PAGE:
Apple (AAPL): Just a few hours later that day (24th), Apple will report its fiscal third quarter earnings after the bell. With the first full selling quarter in the U.S., the iPad is expected to do tremendous unit sales numbers. However, iPhone numbers are expected to decline from Q2 as consumers hold back purchases waiting for the new version later this year. That will pressure margins a bit. Current estimates call for revenues to soar by 30.9% to $37.41 billion. Earnings per share are expected to rise from $7.79 to $10.39. Apple always beats its own expectations, and that is the key. It has beat analysts' expectations in three of the past four quarters, with one quarterly "miss" where expectations were just too high. Look for Apple to report a good quarter, and expect their guidance to be very conservative. Apple usually provides conservative guidance, and with many expecting low iPhone sales next quarter in anticipation of the new model, guidance will definitely below what the street is looking for currently.
Netflix (NFLX): The good news for Netflix is that if they have a bad report, it will be buried in the headlines because they are reporting the same afternoon as Apple. The bad news for Netflix is that if they report a good quarter, it will be buried in the headlines because they are reporting the same afternoon as Apple. After stating on the Q1 report that Q2 subscriber adds would be slow due to seasonality effects, Netflix shares plunged as investors again thought growth was peaking. Current estimates call for revenues to grow by 12.7% over last year to $888.96 million, mostly thanks to the growth in international markets. Netflix is losing revenues from its DVD segment as it shifts to a streaming business moving forward. Because of that, and the international expansion, Netflix earnings per share are forecast to fall from $1.26 to just five cents. Netflix has actually crushed analyst estimates over the past four quarters, but investors will be focused on the guidance. If they can prove that subscriber numbers are growing, this stock can rise. But if this "seasonality" turns out to be more than a one quarter issue, Netflix shares will see new lows before the end of the summer.
Sprint (S): Two days after we get the total iPhone number, we'll see how many of those phones were sold by Sprint. Sprint is hoping that their unlimited plan steals customers from Verizon and AT&T. The company is also deep in debt, upgrading its network, and losing tons of money. Analysts believe that Sprint's revenues will increase by 5.1% to $8.73 billion. However, forecasts call for earnings per share to decline to a loss of 40 cents from last year's Q2 loss of 28 cents. Sprint has beaten estimates handily in the past three quarters, only because estimates have been extremely low. I wouldn't not be surprised if Sprint beats estimates, but still posts a year over year decline in earnings. Margins are coming down thanks to the iPhone.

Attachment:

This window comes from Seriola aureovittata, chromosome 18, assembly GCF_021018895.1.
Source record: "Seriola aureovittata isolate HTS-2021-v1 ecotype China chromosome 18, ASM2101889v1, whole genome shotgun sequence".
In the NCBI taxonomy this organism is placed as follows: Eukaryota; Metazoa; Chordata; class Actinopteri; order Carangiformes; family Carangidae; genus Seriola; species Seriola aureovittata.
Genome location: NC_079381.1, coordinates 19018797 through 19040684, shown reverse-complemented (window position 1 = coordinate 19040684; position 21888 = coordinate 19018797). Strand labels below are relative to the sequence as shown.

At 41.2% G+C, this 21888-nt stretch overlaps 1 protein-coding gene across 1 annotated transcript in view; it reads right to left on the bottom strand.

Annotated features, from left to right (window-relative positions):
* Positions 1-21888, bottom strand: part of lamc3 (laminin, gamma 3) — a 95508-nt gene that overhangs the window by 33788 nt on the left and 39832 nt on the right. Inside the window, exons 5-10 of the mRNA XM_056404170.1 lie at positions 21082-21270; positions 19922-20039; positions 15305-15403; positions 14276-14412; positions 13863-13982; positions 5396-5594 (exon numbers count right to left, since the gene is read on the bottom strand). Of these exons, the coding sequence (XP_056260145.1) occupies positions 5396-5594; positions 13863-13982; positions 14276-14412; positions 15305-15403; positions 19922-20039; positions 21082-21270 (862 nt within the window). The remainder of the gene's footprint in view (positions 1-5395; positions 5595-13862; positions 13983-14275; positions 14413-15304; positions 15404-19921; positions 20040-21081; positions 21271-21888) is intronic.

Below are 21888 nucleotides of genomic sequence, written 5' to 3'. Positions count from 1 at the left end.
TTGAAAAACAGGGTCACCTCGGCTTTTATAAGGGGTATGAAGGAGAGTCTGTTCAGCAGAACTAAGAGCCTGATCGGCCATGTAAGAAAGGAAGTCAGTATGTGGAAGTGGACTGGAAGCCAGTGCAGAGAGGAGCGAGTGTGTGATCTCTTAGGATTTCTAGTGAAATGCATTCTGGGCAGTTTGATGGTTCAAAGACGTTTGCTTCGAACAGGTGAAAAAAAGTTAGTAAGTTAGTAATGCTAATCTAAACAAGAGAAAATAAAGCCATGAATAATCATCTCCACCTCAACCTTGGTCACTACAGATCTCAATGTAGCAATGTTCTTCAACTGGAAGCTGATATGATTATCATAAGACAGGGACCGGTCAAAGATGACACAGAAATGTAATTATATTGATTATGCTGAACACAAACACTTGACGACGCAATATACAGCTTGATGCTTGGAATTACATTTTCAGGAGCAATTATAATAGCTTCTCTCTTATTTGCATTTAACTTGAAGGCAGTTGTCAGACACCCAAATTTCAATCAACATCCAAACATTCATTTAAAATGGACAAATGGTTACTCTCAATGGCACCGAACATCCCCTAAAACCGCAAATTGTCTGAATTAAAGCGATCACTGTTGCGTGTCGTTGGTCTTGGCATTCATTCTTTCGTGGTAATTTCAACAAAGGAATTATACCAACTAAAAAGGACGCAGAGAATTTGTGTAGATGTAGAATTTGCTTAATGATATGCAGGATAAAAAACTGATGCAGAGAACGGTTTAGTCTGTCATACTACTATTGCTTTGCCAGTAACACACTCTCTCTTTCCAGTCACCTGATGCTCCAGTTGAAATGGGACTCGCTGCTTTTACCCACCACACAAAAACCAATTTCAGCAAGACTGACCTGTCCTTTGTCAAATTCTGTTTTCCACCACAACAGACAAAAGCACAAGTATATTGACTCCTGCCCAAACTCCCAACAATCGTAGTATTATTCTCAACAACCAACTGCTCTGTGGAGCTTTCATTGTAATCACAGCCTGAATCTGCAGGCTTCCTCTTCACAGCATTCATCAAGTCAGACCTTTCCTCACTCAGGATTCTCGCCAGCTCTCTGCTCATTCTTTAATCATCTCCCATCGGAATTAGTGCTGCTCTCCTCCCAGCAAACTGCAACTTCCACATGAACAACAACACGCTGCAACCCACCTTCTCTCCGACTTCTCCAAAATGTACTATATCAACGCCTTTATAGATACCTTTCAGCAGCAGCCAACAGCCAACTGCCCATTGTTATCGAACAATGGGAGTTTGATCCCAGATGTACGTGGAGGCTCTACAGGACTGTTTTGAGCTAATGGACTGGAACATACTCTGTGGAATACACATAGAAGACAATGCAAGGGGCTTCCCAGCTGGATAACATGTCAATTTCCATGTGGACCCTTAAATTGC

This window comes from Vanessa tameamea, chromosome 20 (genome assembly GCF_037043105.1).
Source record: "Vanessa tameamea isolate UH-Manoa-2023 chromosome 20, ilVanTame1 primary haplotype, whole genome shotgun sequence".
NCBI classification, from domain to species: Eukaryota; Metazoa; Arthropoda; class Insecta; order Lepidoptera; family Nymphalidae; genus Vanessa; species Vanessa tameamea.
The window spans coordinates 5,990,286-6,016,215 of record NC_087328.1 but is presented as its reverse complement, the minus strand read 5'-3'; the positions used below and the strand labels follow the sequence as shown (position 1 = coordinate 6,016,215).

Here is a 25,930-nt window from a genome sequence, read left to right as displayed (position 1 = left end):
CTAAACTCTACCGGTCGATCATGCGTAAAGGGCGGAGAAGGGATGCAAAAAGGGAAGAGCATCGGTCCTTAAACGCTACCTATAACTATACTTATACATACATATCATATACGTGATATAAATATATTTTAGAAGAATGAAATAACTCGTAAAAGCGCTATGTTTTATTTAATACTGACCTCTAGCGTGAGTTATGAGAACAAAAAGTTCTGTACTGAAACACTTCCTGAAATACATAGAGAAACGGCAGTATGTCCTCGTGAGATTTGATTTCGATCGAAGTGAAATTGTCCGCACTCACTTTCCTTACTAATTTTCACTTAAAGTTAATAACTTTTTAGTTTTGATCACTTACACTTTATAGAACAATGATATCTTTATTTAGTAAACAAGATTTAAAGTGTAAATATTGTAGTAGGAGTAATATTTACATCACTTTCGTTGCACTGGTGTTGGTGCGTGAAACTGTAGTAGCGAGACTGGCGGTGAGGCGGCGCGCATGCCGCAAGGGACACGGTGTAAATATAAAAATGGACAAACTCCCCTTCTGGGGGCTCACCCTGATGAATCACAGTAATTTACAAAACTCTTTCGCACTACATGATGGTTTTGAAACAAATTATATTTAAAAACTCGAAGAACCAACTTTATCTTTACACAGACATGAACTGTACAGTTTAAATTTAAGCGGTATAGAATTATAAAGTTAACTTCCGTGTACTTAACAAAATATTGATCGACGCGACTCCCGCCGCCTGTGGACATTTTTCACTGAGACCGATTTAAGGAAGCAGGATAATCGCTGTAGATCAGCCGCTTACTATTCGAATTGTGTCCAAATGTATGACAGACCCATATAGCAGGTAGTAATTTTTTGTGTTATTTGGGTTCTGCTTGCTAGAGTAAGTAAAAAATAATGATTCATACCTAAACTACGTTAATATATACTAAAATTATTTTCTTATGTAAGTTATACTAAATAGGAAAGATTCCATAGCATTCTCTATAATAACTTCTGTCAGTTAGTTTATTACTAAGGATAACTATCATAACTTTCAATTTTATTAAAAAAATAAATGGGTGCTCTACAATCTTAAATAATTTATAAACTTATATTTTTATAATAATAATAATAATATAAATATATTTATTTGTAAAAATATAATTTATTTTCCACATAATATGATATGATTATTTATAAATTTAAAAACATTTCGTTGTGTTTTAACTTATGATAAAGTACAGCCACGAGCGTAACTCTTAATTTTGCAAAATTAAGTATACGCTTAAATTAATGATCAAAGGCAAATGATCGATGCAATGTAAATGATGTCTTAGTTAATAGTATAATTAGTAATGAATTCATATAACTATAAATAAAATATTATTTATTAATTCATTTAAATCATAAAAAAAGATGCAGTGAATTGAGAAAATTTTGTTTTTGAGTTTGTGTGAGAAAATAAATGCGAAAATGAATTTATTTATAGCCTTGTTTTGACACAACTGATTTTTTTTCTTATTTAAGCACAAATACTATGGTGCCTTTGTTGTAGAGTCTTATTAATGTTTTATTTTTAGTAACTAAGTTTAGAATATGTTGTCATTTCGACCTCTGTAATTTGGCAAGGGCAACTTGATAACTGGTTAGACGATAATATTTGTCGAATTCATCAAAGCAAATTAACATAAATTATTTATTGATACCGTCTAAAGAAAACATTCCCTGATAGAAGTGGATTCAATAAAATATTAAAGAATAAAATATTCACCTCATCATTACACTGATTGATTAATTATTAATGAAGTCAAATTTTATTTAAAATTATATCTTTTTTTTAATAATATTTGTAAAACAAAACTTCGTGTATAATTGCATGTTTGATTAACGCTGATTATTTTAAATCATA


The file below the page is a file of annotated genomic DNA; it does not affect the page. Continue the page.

Facebook (FB): Later that afternoon (the 26th), Facebook will report its first quarterly earnings as a public company, after the bell. It will be a very widely watched event, probably just as big as the Apple report, even though it shouldn't be. Current estimates call for $1.15 billion in revenues and $0.12 in earnings. But I personally don't care about the numbers, not yet anyway. For this report, I'm more concerned about how they present themselves. I am curious to find out how the earnings release is structured, who will talk on the call, and how the call will be structured. At this point, I'm more concerned about the process, especially after the IPO fiasco. The financials will matter to most, but not to me, not right away anyway.
Priceline (PCLN): The online travel giant will report on August 7th after the bell. After Priceline gave its usual conservative guidance with last quarter's report, investors feared that problems in Europe were taking more than just a small toll on Priceline's revenues and earnings. We'll see in about a month. Analysts are looking for a 22.8% rise in revenues to $1.35 billion. Earnings per share are expected to jump from $5.49 to $7.36. Priceline has beaten estimates handily in the past four quarters. It does give conservative guidance often, and that has knocked down the stock in the past a couple of times, even when they have beaten estimates quite nicely.
SodaStream (SODA): SodaStream, the company that allows you to make your own soda at home, will report the morning of August 8th. This is the first quarter they will be officially reporting (and analysts will be estimating) results in U.S. dollars (formerly used euros). Current estimates call for a 17.2% jump in revenues to $90.58 million. Earnings per share are forecast to rise from $0.42 to $0.46. This high-growth company had one of the biggest stock collapses of 2011. It has rallied back a bit from its lows, but it remains a short seller favorite. If they miss expectations, it will be questioned as a fad. If they beat, investors will want them to keep proving it. A lot of their business comes from Europe, so we'll see how that (and currency fluctuations) have affected operations.
These are just 14 investor favorites scheduled to report over the next month. I could go on, but you get the picture. Q2 earnings season is now in full bloom, and this is what's currently expected of these names. As always, you should always do your research before entering either a long or short position into these names, especially around earnings reports. They tend to increase volatility and price swings are generally much larger. Fortunes can be made, but they also can be lost. Be smart, but most of all, enjoy earnings season!